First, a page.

Information Blocking and Interoperability Final Rules Are Here: Now What?

Free Public Webinar to Outline Practical Implications for Key Stakeholders

(Vienna, VA – March 20, 2020) – The Sequoia Project, a non-profit dedicated to solving health IT interoperability for the public good, today announced it will hold a public webinar titled, “Information Blocking and Interoperability Final Rules Are Here: Now What?” The free session will be held on Tuesday, March 31, 2020 from 12:00 PM – 1:30 PM EDT.

Those interested in attending can sign up at the following link:

In 2016, the 21st Century Cures Act (Cures) became U.S. law. Cures included landmark provisions to define and promote interoperability; establish or recognize a framework for trusted exchange; revise health IT certification; encourage standards-based, open application programming interfaces (APIs) and eliminate “information blocking.

In 2018-2019, the U.S. Office of the National Coordinator for Health IT (ONC) and the Centers for Medicare and Medicaid Services (CMS) issued drafts and proposed rules to implement Cures provisions. The information blocking aspects of the rules were finalized in March 2020 and dramatically reshape the U.S. interoperability landscape, enabling broader access to data by patients, their designees and providers while creating sweeping new compliance requirements across the U.S. healthcare system. Cures will also provide competitive opportunities for innovative healthcare organizations and health IT developers.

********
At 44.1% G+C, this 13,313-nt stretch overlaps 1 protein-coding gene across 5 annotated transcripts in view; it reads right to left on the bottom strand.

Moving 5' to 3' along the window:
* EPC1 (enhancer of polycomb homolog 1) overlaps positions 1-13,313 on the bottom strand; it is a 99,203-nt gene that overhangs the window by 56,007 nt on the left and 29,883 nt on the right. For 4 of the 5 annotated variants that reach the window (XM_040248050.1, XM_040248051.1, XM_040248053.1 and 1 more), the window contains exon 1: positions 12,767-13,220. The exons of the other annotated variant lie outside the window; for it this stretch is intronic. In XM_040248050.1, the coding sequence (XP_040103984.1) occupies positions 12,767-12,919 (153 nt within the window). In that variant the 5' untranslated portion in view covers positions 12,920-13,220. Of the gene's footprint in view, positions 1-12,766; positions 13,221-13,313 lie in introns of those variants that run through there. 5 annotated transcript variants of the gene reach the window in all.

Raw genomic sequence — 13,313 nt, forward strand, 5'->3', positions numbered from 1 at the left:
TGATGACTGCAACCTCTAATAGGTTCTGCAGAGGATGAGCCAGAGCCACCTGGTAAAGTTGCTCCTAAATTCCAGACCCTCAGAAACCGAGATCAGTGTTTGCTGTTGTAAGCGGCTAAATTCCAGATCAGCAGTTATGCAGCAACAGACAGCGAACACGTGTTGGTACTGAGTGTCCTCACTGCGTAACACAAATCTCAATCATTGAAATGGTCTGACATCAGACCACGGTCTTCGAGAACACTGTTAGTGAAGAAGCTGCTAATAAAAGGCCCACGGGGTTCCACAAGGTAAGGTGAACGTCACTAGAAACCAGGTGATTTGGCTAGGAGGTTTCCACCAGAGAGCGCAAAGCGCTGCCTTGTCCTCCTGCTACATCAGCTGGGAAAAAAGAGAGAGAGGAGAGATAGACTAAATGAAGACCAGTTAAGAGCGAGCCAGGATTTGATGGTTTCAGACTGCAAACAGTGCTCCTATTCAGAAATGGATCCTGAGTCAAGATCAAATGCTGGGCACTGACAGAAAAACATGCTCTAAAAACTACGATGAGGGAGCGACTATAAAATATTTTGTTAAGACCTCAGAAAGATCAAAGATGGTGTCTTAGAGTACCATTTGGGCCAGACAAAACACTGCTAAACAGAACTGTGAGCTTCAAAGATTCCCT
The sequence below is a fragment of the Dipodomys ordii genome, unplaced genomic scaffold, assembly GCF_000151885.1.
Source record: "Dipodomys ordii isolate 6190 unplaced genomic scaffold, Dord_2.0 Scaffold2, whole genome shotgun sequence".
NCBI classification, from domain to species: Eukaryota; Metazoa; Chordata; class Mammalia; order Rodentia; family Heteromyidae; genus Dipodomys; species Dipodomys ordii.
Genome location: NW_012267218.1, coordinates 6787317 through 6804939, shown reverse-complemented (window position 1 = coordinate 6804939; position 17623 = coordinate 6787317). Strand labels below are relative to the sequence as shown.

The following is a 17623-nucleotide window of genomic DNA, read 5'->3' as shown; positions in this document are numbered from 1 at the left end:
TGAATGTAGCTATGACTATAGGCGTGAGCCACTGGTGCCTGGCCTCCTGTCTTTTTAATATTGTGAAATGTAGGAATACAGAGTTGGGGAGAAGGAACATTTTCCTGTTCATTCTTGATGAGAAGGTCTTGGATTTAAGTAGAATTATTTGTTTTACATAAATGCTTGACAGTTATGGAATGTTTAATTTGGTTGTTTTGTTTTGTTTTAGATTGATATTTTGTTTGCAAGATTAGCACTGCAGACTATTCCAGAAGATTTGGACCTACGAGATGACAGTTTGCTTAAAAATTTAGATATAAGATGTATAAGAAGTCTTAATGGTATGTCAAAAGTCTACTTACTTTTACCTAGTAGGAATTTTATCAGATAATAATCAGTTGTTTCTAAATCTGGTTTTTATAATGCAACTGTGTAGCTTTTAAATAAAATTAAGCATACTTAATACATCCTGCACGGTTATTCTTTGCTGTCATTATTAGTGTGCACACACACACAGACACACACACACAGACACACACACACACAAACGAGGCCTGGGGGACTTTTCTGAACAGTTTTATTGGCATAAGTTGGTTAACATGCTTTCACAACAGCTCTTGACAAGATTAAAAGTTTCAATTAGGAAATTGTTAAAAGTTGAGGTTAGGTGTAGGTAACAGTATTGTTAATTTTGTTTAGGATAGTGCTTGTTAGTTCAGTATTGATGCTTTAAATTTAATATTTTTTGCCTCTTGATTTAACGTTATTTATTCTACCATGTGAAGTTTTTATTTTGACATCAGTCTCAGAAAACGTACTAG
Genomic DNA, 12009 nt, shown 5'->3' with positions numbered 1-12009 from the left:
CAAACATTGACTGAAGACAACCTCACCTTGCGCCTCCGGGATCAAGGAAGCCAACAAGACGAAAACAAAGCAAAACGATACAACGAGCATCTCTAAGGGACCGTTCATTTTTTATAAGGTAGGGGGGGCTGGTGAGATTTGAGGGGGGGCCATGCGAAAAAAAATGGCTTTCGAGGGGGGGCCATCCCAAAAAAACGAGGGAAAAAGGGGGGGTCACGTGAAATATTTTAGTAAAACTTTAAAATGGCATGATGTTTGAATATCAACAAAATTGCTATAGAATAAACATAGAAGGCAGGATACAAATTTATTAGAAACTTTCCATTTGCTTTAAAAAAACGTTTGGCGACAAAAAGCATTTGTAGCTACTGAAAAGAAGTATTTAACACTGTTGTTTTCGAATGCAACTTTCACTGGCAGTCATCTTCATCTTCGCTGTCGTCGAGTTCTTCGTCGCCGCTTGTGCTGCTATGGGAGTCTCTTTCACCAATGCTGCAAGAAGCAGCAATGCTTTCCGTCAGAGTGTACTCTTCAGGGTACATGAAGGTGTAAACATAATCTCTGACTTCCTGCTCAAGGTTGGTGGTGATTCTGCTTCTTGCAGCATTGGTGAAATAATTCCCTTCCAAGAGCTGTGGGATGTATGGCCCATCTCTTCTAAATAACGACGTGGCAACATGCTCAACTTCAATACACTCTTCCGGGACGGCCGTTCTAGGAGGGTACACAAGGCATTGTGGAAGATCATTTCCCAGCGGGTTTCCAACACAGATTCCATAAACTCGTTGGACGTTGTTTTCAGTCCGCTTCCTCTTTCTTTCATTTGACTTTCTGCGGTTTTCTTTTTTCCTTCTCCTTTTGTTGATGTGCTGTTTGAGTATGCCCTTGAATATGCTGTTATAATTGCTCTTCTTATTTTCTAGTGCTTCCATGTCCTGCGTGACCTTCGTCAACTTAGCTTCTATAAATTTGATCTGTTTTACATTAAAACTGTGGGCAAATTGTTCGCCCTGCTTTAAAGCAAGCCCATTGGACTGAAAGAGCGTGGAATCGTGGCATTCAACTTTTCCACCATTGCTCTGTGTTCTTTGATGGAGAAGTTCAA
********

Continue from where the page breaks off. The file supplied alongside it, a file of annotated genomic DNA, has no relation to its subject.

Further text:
Before the public webinar, members of The Sequoia Project will get early access to the material and policy experts with a private, virtual event on March 25th at 12:00 p.m. ET. Members may register here.

“Our intent with this public facing webinar is to ‘connect the dots’ and outline practical, implementation-focused implications of these rule,” said Mariann Yeager, CEO of The Sequoia Project. “We encourage everyone interested in advancing interoperability to attend this session.”



About The Sequoia Project

The Sequoia Project is a non-profit, 501c3, public-private collaborative chartered to advance implementation of secure, interoperable nationwide health information exchange. The Sequoia Project focuses on solving real-world interoperability challenges, and brings together public and private stakeholders in forums like the Interoperability Matters cooperative to overcome barriers. Sequoia also supports multiple, independently governed interoperability initiatives, such as the Patient Unified Lookup Service for Emergencies (PULSE), a system used by disaster healthcare volunteers to treat individuals injured or displaced by disasters. The Sequoia Project is also the Recognized Coordinating Entity (RCE) for the Office of the National Coordinator for Health IT’s Trusted Exchange Framework and Common Agreement (TEFCA), for which it will develop, implement, and maintain the Common Agreement component of TEFCA and operationalize the Qualified Health Information Network (QHIN) designation and monitoring process. For more information about The Sequoia Project and its initiatives, visit Follow The Sequoia Project on Twitter: @SequoiaProject.

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